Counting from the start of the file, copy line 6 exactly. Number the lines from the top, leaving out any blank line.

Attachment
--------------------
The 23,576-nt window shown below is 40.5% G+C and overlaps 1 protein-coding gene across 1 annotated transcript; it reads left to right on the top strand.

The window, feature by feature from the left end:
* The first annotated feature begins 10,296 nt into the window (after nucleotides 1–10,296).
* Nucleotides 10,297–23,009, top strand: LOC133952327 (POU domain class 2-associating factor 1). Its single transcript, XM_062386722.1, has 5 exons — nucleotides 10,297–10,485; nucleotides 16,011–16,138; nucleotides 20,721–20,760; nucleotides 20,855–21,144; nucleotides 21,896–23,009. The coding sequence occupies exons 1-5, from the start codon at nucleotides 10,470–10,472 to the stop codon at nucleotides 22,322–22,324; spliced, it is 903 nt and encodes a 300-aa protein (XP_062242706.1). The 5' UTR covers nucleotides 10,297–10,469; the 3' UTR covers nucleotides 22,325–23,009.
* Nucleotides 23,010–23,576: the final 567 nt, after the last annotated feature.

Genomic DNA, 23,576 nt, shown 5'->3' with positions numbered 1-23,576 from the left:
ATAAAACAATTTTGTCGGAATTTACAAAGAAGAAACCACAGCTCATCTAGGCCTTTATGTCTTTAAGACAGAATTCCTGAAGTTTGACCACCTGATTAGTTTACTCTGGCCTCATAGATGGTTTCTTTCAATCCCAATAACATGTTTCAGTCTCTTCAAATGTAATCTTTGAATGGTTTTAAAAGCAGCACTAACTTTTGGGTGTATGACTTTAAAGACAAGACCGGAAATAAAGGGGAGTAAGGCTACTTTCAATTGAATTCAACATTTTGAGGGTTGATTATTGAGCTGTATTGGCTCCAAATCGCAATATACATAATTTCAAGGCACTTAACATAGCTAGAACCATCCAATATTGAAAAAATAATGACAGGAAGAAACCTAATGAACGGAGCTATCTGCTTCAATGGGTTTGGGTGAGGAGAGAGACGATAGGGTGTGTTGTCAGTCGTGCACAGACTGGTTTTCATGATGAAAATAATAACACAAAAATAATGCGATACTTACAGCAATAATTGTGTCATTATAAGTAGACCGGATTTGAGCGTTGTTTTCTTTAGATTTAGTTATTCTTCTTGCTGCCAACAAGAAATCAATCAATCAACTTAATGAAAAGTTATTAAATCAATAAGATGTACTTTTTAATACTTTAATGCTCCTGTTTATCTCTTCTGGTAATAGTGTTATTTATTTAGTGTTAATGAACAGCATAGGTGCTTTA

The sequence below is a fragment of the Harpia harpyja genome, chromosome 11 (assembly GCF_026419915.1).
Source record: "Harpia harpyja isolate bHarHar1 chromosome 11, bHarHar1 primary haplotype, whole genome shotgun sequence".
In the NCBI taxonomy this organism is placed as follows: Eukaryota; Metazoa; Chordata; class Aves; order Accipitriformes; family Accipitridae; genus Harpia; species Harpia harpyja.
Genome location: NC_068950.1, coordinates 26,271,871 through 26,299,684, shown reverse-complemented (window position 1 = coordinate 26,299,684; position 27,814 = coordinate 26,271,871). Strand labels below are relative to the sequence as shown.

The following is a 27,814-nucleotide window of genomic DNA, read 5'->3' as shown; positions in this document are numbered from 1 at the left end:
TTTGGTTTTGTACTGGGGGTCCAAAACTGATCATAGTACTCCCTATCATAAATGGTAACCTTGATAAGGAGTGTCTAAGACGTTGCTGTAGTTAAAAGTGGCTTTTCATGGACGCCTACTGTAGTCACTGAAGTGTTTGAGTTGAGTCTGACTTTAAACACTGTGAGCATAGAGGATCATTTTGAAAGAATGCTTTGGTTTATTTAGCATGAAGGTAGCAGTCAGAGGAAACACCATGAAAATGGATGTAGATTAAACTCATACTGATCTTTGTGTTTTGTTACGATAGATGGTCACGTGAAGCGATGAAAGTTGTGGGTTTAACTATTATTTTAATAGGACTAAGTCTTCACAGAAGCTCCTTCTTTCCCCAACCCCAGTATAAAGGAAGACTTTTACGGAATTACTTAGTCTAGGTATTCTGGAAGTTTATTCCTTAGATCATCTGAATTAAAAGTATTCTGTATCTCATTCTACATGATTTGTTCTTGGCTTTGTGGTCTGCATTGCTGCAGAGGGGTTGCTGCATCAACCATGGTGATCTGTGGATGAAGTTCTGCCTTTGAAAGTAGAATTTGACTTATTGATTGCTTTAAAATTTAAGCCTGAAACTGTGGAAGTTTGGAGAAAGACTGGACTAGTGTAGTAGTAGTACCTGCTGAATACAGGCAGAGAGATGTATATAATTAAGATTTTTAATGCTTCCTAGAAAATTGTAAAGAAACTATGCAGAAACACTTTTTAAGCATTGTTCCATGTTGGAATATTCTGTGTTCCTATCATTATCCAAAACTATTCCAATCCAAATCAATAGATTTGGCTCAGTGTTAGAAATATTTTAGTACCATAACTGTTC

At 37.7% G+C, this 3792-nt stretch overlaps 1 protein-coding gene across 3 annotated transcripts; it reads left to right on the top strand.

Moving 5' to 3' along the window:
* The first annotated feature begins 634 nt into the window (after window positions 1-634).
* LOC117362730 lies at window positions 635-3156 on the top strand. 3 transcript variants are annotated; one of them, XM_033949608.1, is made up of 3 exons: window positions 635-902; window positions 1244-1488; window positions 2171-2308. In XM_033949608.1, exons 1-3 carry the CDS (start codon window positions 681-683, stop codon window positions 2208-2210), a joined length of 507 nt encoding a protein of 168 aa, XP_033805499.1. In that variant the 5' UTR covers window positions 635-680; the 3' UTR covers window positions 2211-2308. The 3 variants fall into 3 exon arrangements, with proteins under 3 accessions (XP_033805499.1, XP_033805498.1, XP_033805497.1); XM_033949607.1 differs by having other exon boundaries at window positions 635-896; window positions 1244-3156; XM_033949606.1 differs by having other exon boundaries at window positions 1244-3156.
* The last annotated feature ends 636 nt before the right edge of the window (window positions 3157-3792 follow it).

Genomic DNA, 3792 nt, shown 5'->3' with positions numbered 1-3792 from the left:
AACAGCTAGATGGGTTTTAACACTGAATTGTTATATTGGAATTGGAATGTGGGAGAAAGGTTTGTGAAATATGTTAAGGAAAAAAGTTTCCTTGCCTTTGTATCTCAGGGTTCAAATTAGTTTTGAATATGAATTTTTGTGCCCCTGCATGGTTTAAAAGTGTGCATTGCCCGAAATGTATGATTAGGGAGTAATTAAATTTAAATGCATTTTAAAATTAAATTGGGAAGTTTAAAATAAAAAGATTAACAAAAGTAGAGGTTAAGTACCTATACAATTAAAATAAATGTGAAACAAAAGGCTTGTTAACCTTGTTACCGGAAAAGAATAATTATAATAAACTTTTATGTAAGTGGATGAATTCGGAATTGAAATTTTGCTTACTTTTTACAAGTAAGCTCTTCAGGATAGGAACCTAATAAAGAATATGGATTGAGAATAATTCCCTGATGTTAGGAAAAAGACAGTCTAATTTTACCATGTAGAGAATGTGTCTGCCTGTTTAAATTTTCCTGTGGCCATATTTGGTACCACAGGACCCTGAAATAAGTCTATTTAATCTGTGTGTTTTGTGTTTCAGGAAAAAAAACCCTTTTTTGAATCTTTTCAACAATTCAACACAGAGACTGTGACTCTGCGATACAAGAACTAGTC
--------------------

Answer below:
Genomic DNA, 23,576 nt, shown 5'->3' with positions numbered 1-23,576 from the left: